Can't verify the code issue.
Me neither. The question is what documents and codes Soviets would have kept in U-2 plane and why it would have flown somehere on the hostile areas in May 1942? At least this plane is not any of the four U-2 planes Finns captured during the war.

What is the source of this?

-----

About Finnish intelligence:

Interestingly the Intelligence Office (Tied.1) of Intelligence Department (of the Section II of Supreme HQ or Intelligence Section) had a so called "Naval Forces Section" led by Lt.Cmd. R. Grönqvist and since 1943 by Cmd. A. Leino.

The second office of Intelligence Department was Signals Intelligence Office (Tied.2) which was also called as HQ / Supreme HQ Radio Battalion (E/PM Rad.P).

Finnish "Naval Section/Group" [Meriryhmä] as it was called or 2nd Company / Supreme HQ Radio Battalion (2./PM Rad.P) led by Capt. L. Pakarinen ended its work already in November 1941 and a new 2nd Company (Radio Intelligence Center, RTK) was formed (11.41- Capt. Y.Palko, ?- Lt.Cmd. Pekka Visa, 6.6.44- Lt.Cmd. Paavo Visa). It was located at Sortavala next to Lake Ladoga. This unit was the "heart" of the Finnish radio intelligence and took the duties of the earlier "Land Group" (1./PM Rad.P -> became a training company for listening operators) and "Naval Group" (2./PM Rad.P). The latter one was re-established on 10.5.1944 from RTK as 4th Company / Supreme HQ Radio Battalion (4./PM Rad.P) led by Lt.Cmd. A. Tunkelo.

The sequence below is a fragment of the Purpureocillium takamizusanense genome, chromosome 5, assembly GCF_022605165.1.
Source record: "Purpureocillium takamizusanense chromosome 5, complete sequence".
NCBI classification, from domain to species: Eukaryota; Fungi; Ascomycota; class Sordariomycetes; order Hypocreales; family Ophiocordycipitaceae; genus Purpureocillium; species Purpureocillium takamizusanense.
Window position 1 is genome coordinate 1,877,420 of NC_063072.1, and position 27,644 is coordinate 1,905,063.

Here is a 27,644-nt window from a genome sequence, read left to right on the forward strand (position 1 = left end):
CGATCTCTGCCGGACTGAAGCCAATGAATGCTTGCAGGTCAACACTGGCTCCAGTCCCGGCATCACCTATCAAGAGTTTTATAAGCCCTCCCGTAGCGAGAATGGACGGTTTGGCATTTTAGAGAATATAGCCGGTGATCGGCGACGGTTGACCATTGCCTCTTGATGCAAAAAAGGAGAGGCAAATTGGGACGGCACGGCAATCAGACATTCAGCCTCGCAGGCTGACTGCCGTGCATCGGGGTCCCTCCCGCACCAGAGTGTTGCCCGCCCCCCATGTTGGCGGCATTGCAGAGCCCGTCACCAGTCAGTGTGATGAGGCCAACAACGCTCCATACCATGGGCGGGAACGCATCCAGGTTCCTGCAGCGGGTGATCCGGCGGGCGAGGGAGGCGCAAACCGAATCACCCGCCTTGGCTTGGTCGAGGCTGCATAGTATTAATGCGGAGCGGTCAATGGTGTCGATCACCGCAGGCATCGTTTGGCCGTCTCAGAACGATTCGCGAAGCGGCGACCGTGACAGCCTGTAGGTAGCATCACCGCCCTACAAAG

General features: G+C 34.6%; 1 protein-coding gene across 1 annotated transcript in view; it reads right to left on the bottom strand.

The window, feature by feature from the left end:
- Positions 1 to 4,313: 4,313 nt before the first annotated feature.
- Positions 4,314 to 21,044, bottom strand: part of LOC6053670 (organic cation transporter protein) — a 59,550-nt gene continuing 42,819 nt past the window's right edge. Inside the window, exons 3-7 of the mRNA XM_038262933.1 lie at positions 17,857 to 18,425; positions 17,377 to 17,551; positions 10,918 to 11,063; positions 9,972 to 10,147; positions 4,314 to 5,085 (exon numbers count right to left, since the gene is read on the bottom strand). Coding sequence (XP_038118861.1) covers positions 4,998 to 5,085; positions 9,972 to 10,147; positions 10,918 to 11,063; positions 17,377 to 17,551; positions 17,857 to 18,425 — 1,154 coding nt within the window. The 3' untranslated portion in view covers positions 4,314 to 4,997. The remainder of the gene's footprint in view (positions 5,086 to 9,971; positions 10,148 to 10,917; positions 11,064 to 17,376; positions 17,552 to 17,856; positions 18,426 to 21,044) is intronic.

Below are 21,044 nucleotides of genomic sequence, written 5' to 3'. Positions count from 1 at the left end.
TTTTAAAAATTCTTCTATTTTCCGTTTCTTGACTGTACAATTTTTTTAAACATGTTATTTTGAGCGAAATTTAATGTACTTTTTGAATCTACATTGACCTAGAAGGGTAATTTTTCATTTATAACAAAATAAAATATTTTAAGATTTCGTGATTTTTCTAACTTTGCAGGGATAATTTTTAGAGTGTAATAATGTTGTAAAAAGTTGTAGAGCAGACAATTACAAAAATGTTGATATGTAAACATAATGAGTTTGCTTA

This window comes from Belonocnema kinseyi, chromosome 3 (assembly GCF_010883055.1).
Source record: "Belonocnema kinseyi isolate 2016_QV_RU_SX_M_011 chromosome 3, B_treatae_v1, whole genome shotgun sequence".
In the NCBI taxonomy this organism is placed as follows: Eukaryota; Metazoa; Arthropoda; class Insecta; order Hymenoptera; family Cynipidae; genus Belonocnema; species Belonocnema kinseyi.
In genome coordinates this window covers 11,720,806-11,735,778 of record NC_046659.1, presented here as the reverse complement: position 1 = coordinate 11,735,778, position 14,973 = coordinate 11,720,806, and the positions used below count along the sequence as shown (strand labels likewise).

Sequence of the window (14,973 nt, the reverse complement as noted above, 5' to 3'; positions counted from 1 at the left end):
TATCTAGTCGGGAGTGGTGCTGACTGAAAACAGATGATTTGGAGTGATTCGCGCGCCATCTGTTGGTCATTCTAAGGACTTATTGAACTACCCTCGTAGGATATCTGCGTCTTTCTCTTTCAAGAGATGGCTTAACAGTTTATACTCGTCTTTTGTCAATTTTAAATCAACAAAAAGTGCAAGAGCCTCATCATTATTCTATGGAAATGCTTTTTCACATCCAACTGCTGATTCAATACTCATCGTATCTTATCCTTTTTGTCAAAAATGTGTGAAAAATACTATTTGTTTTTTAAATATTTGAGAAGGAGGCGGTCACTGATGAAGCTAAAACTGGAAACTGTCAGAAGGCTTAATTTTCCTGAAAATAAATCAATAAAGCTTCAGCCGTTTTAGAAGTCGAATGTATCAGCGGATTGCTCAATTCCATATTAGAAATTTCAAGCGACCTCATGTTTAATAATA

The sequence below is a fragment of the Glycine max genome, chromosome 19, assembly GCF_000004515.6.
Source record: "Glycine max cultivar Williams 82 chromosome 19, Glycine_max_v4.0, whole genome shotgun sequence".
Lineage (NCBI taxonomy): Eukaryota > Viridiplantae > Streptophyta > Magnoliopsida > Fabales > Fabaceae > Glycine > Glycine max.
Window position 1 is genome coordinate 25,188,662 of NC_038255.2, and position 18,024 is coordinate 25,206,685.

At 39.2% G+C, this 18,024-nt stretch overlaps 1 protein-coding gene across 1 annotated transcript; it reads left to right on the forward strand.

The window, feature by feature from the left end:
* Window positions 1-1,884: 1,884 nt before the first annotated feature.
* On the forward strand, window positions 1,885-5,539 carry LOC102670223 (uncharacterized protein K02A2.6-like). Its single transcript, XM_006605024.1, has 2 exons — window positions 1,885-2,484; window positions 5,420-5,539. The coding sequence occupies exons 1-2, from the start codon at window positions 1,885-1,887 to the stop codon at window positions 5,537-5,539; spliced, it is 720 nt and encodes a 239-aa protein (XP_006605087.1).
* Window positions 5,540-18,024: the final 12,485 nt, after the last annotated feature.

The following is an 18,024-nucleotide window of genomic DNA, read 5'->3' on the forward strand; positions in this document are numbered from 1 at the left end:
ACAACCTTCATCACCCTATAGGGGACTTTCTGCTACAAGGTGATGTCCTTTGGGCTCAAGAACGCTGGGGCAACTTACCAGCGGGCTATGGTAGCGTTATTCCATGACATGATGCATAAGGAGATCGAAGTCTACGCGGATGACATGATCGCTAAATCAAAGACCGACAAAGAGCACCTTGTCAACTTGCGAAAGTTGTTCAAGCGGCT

Third office was Interrogation Office (Tied.3) formed in 1942. It belonged earlier to Intelligence Office as POW Section. It was led by Capt.(later Maj.) J. Saukkonen.

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Post by Art » 10 Apr 2007 15:59

andrus wrote:Sorry to tell you but Taras and Shirokorad (Широкограб) are both well known plagiarist's.
Well, in his artillery books Shiriokorad is quite good, at least his encyclopedia of russian and soviet artillery doesn't have any analogues and hardly would have in nearest future. As concerns all that he wrote outside the realm of artillery, it is of course not a low-quality books compliled with the copy-paste method.

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Post by BIGpanzer » 10 Apr 2007 20:05

Very short notes.
andrus wrote:
Sorry to tell you but Taras and Shirokorad (Øèðîêîãðàá) are both well known plagiarist's.
Taras and Shirokorad are plagiarists, of course. This is the known fact and this is one of the reason that they published a huge amount of very detailed books during the last years. But they mention very correct and newest info mainly [nevertheless, Shirokorad mistakes sometimes in the fate of warships as I could notice]. I rate the books about naval history of Professor Platonov more because of his own very deep research of the problem.
Harri wrote:
Well, there are three possibilities: either the distance was much more than 20 metres (or the visibility was very poor?), the Soviet boat was not shot while fully surfaced at all (bullets usually just "explode" on the water surface if fired from an angle other than 90 degrees) or the source that disputes the Soviet damages lies.
Agree. The possibility that Finns couldn't achieve any hits against the large target with 20mm rapid-fire gun from the very close distance [20 m] and 50 shells - it is quite hard to perform even in the case if the artillerymen were very unexperienced, for example.